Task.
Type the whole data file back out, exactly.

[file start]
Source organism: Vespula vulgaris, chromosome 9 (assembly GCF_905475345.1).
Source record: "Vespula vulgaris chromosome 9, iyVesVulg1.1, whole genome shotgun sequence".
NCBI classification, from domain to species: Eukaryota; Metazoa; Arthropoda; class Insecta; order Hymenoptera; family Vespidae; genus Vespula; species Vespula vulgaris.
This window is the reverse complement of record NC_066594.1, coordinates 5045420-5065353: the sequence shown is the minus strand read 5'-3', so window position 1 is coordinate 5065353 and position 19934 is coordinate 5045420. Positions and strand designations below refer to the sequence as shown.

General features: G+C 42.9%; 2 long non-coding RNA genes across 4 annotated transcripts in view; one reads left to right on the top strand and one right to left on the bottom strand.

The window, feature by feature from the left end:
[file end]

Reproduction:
Source organism: Vespula vulgaris, chromosome 9 (assembly GCF_905475345.1).
Source record: "Vespula vulgaris chromosome 9, iyVesVulg1.1, whole genome shotgun sequence".
NCBI classification, from domain to species: Eukaryota; Metazoa; Arthropoda; class Insecta; order Hymenoptera; family Vespidae; genus Vespula; species Vespula vulgaris.
This window is the reverse complement of record NC_066594.1, coordinates 5045420-5065353: the sequence shown is the minus strand read 5'-3', so window position 1 is coordinate 5065353 and position 19934 is coordinate 5045420. Positions and strand designations below refer to the sequence as shown.

General features: G+C 42.9%; 2 long non-coding RNA genes across 4 annotated transcripts in view; one reads left to right on the top strand and one right to left on the bottom strand.

The window, feature by feature from the left end: